By Revd Dr Village Andrew
There are many books approximately how humans should interpret the Bible. This booklet is ready how humans in church buildings really interpret the Bible, and why they interpret it within the means that they do. in response to a research of Anglicans within the Church of britain, it explores the interplay of trust, character, adventure and context and sheds new mild at the approach that texts have interaction with readers. the writer exhibits how the result of such learn can start to form an empirically-based theology of scripture. This certain research methods reader-centred feedback and the theology of scripture from a very unique approach, and may be of curiosity to either students and those that use the Bible in churches.
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Additional resources for The Bible and Lay People: An Empirical Approach to Ordinary Hermeneutics
In the 1970s, the Bible Society sponsored a series of surveys in the UK that assessed matters related to the Bible. 2 This scale consisted of 14 items referring to beliefs about the Bible (‘The Bible is God’s message to all mankind’) and items that reﬂected more general attitudes to the Bible (‘The Bible seems like a very boring book’). The survey sampled 1136 people across England and provided a useful snapshot of attitude towards the Bible among the general population in the early 1980s. At that time, around 80% of households had a Bible and about 12% of the population read the Bible at least once a week.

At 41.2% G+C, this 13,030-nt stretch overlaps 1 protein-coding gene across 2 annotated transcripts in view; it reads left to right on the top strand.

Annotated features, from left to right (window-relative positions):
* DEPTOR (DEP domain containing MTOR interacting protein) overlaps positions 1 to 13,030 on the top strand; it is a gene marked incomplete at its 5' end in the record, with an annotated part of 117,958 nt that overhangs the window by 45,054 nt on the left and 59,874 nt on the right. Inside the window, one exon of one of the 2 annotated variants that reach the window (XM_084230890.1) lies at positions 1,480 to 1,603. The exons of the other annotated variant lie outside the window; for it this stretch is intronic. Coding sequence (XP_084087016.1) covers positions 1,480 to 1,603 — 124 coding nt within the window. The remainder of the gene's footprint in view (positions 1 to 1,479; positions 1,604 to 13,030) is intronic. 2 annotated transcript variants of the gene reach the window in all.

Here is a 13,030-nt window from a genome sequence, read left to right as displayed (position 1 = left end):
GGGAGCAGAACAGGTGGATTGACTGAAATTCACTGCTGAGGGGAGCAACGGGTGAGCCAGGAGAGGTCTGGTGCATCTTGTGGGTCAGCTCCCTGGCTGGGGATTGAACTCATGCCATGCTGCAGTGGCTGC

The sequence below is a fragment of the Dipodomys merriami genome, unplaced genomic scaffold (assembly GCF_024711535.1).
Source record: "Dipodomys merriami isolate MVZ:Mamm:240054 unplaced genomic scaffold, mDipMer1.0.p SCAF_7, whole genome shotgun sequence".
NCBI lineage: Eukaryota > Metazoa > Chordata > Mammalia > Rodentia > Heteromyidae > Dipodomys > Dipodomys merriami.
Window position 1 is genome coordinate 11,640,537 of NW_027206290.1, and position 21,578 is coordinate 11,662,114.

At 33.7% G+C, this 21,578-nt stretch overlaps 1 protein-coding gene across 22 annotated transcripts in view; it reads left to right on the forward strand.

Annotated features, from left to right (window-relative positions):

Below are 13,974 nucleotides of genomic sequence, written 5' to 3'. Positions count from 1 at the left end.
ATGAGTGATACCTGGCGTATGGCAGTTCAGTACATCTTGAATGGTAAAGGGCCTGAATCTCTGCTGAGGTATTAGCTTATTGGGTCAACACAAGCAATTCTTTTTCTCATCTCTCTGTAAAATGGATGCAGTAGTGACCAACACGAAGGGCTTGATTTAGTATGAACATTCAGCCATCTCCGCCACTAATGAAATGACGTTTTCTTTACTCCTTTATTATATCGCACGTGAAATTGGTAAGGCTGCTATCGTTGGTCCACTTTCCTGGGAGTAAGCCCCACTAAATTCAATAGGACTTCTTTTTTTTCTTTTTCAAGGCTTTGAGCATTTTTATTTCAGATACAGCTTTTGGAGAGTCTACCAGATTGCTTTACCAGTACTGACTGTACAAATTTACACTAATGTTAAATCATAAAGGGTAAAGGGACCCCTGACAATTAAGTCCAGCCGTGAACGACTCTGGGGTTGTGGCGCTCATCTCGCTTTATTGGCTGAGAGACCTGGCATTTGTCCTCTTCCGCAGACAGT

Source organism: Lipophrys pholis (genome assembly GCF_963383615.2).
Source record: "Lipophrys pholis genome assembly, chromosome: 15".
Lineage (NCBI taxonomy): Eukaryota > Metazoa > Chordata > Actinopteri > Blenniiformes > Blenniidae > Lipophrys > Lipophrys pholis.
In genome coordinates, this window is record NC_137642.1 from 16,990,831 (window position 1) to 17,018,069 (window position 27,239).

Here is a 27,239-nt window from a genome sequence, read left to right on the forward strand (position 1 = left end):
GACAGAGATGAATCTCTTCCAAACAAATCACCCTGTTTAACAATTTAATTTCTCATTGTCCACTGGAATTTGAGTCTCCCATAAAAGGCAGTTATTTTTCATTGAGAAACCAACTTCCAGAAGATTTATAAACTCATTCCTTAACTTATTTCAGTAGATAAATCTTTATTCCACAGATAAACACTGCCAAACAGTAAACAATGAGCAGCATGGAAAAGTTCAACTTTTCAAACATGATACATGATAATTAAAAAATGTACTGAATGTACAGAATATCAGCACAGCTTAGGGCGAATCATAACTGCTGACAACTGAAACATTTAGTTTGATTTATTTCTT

I have persisted with such an approach in the belief that the current fashion may be just that, and that the value of empirical study may remain when postmodernity it has run its course. One has only to look at the extraordinary success of the biological, medical and physical sciences to see that empirical method, for all its faults, is a powerful way of describing complex systems. However, the recent developments in the philosophy of hermeneutics are a useful reminder that in this area of endeavour, as much as any, it is important to understand the limitations of method.
Changing Methods in Biblical Studies This changing philosophical and cultural climate has spawned a wide range of new methods for studying the Bible in the academy. 4 2 See, for example, Lyon (1999: 7–24) or Alvesson (2002: 18–46). Adam (1995: xii) reminds us that deﬁning postmodernity is a preoccupation more suited to modernity. 3 Postmodern academic study of the Bible is not a ‘method’ as such, but a range of styles of reading. The characteristics of these ways of reading have been summarized by Adam (1995; 2004), Aichele et al.
The Bible and Lay People: An Empirical Approach to Ordinary Hermeneutics by Revd Dr Village Andrew